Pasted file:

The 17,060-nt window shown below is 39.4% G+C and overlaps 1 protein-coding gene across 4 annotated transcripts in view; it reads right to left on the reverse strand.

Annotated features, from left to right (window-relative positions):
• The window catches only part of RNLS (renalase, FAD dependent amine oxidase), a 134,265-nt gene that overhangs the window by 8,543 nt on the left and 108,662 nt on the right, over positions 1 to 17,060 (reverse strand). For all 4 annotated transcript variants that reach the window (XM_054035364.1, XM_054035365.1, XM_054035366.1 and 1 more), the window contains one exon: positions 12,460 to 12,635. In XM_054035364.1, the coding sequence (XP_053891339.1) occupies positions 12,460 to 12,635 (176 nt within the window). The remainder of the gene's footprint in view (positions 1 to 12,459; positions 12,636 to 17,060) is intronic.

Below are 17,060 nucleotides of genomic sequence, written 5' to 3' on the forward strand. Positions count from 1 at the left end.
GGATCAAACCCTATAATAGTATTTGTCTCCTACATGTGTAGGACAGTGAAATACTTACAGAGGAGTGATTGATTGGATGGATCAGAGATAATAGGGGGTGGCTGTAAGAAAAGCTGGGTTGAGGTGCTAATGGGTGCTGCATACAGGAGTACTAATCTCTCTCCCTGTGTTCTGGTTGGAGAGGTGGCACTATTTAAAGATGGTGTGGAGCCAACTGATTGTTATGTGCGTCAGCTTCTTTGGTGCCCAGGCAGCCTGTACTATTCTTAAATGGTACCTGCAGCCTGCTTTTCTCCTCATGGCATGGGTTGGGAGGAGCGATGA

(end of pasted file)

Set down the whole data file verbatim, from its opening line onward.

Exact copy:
The 17,060-nt window shown below is 39.4% G+C and overlaps 1 protein-coding gene across 4 annotated transcripts in view; it reads right to left on the reverse strand.

Annotated features, from left to right (window-relative positions):
• The window catches only part of RNLS (renalase, FAD dependent amine oxidase), a 134,265-nt gene that overhangs the window by 8,543 nt on the left and 108,662 nt on the right, over positions 1 to 17,060 (reverse strand). For all 4 annotated transcript variants that reach the window (XM_054035364.1, XM_054035365.1, XM_054035366.1 and 1 more), the window contains one exon: positions 12,460 to 12,635. In XM_054035364.1, the coding sequence (XP_053891339.1) occupies positions 12,460 to 12,635 (176 nt within the window). The remainder of the gene's footprint in view (positions 1 to 12,459; positions 12,636 to 17,060) is intronic.

Below are 17,060 nucleotides of genomic sequence, written 5' to 3' on the forward strand. Positions count from 1 at the left end.
GGATCAAACCCTATAATAGTATTTGTCTCCTACATGTGTAGGACAGTGAAATACTTACAGAGGAGTGATTGATTGGATGGATCAGAGATAATAGGGGGTGGCTGTAAGAAAAGCTGGGTTGAGGTGCTAATGGGTGCTGCATACAGGAGTACTAATCTCTCTCCCTGTGTTCTGGTTGGAGAGGTGGCACTATTTAAAGATGGTGTGGAGCCAACTGATTGTTATGTGCGTCAGCTTCTTTGGTGCCCAGGCAGCCTGTACTATTCTTAAATGGTACCTGCAGCCTGCTTTTCTCCTCATGGCATGGGTTGGGAGGAGCGATGA